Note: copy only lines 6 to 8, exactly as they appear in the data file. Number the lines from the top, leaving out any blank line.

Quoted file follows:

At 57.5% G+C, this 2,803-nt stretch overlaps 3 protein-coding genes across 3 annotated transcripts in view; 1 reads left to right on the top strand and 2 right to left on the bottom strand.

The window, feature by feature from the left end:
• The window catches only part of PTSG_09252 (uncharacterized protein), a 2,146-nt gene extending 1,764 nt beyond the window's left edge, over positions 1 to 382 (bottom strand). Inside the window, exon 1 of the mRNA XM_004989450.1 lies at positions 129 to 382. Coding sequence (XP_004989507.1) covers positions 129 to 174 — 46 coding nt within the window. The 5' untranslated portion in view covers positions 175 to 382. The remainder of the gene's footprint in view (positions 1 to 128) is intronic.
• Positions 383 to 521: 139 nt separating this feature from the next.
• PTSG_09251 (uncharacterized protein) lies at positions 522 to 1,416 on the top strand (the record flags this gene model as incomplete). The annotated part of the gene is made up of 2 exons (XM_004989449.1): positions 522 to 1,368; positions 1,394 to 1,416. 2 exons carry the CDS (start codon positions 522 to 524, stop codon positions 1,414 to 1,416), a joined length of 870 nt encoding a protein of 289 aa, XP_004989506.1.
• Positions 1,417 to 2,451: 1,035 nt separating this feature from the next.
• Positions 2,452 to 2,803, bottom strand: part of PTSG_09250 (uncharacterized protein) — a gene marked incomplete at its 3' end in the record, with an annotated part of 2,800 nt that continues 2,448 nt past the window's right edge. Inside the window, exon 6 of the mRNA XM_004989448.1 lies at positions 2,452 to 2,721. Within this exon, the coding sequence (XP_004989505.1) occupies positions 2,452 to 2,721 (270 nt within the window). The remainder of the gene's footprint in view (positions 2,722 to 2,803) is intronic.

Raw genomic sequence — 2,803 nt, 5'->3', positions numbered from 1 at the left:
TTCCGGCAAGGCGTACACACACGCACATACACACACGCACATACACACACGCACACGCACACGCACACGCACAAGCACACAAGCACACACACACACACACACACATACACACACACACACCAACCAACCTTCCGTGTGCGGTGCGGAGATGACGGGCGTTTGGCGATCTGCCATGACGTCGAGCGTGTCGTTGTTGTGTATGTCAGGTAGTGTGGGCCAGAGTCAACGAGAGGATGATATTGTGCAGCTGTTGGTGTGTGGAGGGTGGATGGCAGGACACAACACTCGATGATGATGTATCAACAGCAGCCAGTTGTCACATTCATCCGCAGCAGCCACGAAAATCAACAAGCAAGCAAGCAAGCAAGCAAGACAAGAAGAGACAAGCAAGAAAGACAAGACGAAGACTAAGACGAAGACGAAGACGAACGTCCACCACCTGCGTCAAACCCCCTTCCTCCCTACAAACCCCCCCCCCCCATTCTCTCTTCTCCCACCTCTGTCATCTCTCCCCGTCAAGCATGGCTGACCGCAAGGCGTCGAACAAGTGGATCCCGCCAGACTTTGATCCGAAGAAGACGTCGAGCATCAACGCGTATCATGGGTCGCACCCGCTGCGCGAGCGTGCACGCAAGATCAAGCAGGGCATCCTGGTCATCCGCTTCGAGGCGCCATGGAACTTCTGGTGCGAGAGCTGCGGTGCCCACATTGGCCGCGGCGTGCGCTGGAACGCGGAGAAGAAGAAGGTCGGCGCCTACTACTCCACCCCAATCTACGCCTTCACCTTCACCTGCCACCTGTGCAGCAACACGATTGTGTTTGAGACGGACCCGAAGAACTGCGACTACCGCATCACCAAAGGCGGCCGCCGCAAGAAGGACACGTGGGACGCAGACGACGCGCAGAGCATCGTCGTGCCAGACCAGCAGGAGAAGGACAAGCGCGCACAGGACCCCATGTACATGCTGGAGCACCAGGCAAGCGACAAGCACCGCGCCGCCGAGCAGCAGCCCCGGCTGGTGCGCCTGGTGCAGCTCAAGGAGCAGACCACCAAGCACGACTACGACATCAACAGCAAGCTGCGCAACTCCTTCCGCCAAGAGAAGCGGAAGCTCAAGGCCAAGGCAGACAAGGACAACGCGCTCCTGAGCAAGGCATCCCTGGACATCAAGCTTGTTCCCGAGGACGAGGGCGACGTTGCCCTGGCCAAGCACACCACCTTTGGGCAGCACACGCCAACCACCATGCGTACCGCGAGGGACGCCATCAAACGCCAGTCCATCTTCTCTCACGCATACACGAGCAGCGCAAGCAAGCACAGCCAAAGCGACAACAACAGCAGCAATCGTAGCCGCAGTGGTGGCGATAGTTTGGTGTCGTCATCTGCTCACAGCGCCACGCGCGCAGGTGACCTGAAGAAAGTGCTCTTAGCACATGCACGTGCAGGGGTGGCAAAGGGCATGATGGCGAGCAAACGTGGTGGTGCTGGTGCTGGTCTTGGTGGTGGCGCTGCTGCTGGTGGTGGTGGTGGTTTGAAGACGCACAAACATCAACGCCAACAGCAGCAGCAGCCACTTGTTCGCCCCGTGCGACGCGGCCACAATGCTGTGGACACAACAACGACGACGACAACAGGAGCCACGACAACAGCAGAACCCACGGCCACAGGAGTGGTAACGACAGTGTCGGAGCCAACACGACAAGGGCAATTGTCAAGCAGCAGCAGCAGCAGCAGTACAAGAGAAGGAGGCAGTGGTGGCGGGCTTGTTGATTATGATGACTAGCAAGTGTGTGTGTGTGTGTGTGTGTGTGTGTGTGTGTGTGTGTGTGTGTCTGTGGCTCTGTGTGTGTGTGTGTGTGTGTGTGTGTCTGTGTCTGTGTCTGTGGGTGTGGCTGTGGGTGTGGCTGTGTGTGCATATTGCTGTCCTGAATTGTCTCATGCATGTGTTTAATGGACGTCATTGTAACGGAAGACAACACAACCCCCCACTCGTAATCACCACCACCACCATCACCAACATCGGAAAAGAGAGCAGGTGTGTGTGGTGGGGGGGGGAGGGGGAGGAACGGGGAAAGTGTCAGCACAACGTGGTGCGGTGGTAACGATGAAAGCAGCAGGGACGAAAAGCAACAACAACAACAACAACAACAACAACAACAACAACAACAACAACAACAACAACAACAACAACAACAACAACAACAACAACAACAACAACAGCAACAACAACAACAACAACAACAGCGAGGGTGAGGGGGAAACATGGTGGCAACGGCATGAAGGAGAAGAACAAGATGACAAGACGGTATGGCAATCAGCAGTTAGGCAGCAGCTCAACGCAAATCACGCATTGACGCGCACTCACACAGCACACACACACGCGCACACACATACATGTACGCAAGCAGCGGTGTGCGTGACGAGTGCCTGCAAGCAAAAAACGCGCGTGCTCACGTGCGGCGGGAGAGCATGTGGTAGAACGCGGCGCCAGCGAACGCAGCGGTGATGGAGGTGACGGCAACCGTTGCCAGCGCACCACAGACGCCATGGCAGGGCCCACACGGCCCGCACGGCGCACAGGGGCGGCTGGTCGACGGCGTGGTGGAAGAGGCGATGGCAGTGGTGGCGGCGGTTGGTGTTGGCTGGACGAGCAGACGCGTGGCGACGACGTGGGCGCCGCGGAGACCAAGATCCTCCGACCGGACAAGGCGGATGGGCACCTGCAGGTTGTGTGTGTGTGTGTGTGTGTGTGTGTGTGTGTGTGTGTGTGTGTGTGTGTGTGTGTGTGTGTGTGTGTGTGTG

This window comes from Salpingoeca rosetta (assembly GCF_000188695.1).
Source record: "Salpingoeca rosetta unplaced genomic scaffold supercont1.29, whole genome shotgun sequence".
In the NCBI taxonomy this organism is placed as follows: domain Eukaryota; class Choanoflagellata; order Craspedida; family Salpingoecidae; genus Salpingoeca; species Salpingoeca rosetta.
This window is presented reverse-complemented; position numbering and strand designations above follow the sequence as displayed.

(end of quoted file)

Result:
• Positions 1,417 to 2,451: 1,035 nt separating this feature from the next.
• Positions 2,452 to 2,803, bottom strand: part of PTSG_09250 (uncharacterized protein) — a gene marked incomplete at its 3' end in the record, with an annotated part of 2,800 nt that continues 2,448 nt past the window's right edge. Inside the window, exon 6 of the mRNA XM_004989448.1 lies at positions 2,452 to 2,721. Within this exon, the coding sequence (XP_004989505.1) occupies positions 2,452 to 2,721 (270 nt within the window). The remainder of the gene's footprint in view (positions 2,722 to 2,803) is intronic.

Raw genomic sequence — 2,803 nt, 5'->3', positions numbered from 1 at the left: